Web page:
Thank you for the comment. It is awful the collateral damage we leave behind. The relationships that cannot withstand the anguish bipolar leaves. As hard as it is on us, I can't imagine the horror it is for those around us.
I definitely understand your struggle. I am glad you are staying strong and getting help. It is hard, but keep on with the fight. :)
RoadRage712 from Everywhere, United States/Canada on January 18, 2010:
For me the depression is the worst part. From the failed attempts at suicide to the dissolving of my marriage of 28 years and the disaffection of my 19 year old daughter.
Every day is a struggle but I continue with therapy and the doctor trying different medicatons.
Boo McCourt (author) from Washington MI on November 14, 2009:
Nice to meet you. My mania's are my biggest downfalls. I have been treatment resistant for some time now. I have some serious psychosis within my manic cycles. As well as mixed episodes. So it has been very exhausting to say the least.
At this time in my life I am am questioning myself, and who I am. The bipolar person or someone else. Either way it is a part of me, so that is the part I need to grasp.
I am happy you like my hubs.
I checked your website out and it is fantastic. So much information and interesting reading. I joined your Google friend so I can keep up with your blog.
Donald Kern on November 13, 2009:
Thank you for the hub article. I too suffer from Bipolar Disorder and longterm(35 years with the diagnosis and 25 years on medication without an episode.)My manias were my biggest obstacle to health. Psychotic much of the time, I imagined myself the planet manager, telepathic and the leader of a network which controlled everything! It took me 12 years to accept that the "me" I wanted to be, the ecstatic days and weeks of living in a fantasy, were a delusion I needed to put behind me. Mania can be so seductive. Since then I have been able to rebuild my life and enjoy having "a life". Thank you for pointing out this delusional aspect of Bipolar Disorder and the need for treatment. I enjoy your hub articles.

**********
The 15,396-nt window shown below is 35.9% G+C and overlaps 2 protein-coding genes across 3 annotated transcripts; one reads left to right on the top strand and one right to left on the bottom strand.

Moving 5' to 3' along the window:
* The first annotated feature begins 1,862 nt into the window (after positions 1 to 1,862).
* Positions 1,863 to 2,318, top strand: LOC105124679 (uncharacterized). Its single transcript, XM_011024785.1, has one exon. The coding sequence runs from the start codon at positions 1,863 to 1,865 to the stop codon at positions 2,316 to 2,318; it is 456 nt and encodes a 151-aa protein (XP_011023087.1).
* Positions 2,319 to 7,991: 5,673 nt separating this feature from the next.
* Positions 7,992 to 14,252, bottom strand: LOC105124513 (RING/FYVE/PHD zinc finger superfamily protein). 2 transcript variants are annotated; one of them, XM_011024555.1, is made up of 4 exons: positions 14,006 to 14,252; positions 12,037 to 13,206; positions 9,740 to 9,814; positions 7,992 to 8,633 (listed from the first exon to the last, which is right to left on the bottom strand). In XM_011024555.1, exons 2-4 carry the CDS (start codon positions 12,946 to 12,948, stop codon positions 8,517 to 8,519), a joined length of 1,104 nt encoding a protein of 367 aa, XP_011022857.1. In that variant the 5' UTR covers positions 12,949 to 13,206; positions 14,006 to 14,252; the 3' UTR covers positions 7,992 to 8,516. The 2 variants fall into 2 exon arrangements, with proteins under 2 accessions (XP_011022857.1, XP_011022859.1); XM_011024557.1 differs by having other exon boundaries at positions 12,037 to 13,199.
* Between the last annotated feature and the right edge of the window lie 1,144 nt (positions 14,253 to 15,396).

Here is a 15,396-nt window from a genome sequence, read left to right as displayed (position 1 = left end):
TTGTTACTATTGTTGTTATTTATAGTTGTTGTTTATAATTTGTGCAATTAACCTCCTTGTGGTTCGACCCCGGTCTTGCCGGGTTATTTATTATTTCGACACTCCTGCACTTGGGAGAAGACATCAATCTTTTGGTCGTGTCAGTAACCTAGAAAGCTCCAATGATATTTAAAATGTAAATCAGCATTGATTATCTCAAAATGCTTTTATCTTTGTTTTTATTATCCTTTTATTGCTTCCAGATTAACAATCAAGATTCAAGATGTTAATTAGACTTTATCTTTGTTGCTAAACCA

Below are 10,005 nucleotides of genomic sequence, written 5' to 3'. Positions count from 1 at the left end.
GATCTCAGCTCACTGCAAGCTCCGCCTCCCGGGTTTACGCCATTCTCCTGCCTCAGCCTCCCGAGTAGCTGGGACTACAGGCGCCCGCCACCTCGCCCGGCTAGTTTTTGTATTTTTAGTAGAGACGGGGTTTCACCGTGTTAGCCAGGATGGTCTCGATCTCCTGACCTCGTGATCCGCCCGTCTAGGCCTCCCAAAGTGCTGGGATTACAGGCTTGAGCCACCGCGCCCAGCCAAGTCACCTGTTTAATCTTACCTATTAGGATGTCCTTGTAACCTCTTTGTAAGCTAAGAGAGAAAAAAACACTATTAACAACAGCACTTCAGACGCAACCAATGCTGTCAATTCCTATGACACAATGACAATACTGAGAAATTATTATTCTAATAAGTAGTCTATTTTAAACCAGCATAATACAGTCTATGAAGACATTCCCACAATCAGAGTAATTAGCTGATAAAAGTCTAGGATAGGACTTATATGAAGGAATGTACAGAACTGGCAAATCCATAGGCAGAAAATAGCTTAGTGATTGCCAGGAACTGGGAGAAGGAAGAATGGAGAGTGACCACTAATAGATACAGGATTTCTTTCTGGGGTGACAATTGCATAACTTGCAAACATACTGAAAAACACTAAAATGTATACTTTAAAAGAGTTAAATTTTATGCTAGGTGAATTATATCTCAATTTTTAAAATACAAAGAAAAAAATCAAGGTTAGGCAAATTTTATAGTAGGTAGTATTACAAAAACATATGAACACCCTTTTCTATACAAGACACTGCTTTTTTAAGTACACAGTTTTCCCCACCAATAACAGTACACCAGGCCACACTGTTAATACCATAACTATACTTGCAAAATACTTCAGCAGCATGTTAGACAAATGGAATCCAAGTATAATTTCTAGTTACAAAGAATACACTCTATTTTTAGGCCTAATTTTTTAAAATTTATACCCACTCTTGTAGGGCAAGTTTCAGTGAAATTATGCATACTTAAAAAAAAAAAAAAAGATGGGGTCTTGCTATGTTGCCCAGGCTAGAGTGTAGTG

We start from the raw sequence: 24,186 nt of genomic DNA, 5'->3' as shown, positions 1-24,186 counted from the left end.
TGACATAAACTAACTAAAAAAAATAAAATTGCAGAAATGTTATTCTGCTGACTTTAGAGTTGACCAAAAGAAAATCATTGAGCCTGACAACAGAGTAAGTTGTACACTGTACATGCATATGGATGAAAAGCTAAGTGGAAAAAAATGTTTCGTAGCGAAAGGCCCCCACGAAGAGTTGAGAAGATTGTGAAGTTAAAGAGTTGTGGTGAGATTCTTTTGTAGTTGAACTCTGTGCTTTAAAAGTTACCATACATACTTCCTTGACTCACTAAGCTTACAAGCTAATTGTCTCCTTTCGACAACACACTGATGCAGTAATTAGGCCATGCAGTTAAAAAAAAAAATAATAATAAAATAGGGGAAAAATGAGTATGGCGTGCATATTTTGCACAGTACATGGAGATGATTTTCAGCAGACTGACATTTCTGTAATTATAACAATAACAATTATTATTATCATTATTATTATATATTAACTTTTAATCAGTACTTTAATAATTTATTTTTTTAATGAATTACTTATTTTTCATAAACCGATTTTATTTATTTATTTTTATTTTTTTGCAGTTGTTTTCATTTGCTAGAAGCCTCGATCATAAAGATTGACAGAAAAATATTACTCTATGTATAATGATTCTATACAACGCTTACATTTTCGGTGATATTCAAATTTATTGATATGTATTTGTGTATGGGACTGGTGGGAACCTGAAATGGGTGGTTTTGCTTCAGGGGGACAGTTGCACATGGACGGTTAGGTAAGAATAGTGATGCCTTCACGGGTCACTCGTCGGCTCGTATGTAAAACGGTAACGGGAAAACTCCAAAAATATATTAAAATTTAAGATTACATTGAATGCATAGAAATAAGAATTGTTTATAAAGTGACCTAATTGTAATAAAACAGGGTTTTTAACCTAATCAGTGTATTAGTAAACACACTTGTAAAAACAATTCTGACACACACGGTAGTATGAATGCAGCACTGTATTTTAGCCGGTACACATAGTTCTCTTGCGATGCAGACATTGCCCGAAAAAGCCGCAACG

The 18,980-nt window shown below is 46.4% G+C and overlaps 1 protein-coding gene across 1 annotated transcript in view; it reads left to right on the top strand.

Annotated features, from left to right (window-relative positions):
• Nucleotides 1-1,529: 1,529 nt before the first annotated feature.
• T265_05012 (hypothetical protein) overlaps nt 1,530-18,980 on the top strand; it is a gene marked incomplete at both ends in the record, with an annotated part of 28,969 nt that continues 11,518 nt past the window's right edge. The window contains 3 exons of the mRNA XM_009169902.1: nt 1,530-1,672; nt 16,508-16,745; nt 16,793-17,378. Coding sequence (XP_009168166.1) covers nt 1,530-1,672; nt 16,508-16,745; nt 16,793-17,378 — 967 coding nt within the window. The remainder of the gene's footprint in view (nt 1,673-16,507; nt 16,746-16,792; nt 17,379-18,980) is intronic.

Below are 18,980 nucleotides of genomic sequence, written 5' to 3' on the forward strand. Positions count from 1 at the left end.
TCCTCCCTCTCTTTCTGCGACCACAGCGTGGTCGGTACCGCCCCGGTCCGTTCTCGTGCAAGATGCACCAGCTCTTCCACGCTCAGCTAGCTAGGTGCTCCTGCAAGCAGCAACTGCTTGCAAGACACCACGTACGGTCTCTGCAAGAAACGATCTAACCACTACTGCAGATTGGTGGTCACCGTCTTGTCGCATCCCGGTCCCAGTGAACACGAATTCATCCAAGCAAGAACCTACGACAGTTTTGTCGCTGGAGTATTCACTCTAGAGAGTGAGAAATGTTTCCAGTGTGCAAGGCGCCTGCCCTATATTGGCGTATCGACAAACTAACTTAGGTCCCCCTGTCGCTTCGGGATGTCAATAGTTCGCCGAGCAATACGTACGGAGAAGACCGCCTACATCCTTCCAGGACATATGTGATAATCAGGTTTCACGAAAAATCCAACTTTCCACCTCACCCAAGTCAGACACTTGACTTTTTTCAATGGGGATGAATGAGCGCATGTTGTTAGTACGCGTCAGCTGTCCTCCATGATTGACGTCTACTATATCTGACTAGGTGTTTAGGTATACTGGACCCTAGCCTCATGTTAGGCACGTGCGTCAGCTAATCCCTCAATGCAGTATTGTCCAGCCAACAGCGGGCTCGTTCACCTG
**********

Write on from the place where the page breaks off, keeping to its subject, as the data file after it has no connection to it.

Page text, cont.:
Dr Kulsum Mehmood from Nagpur, India on January 07, 2009:
A very well written hub crazybeanrider. Thank you for sharing your info. This info. will help many of us.
RoadLessTraveled from Florida on September 27, 2008:
This hub could be about my life too. You are so right about the stigma and the shame that goes with it. Often I wish there was a cure but my doctor says it's a disease just like Diabetes is. It sucks. But I'm now finding that writing about is like therapy and I'm looking for a local support group. Have you been to one? Does it really help?
Thanks for sharing - - RoadLessTraveled
akeejaho from Some where in this beautiful world! on September 01, 2008:
Isn't it ironic that not one of the meds listed in the treatment of Bipolar are a cure. They merely mask the problem in an attempt to control it? How sad is that?
While they are hunting for a cure for all the other ailments of mankind, they throw mood enhancers and the like at us. Bummer.
Nice Hub, and another great job. Happy bipolaring.
Boo McCourt (author) from Washington MI on August 15, 2008:
Thank you for your kind comments. I am just beginning to really write about the experiences of bipolar and other mental illness's. I am glad you enjoy them. :-)
madellen from British Columbia, Canada on August 14, 2008:
another good one. I enjoy your hubs.